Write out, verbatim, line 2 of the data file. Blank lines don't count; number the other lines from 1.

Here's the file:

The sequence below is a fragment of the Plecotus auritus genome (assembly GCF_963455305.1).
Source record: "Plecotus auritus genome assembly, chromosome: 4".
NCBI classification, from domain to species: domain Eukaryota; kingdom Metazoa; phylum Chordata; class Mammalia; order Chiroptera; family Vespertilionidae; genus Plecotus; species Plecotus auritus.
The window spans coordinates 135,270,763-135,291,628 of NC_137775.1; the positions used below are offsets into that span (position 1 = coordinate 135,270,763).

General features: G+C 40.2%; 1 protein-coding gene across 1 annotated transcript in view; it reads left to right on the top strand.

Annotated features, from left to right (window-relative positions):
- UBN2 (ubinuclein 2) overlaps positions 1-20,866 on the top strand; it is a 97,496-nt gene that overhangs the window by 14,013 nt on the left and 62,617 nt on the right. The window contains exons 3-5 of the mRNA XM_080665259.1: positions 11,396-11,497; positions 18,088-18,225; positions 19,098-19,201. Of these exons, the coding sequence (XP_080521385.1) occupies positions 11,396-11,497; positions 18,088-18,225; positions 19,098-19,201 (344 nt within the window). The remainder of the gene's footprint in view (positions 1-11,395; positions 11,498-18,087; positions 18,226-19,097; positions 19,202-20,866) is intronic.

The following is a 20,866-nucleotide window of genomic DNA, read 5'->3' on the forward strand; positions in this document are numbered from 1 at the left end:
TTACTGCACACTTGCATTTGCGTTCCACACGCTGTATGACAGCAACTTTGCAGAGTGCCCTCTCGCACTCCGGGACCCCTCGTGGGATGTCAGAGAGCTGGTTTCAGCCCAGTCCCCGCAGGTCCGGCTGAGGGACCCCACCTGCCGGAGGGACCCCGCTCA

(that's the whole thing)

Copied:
Source record: "Plecotus auritus genome assembly, chromosome: 4".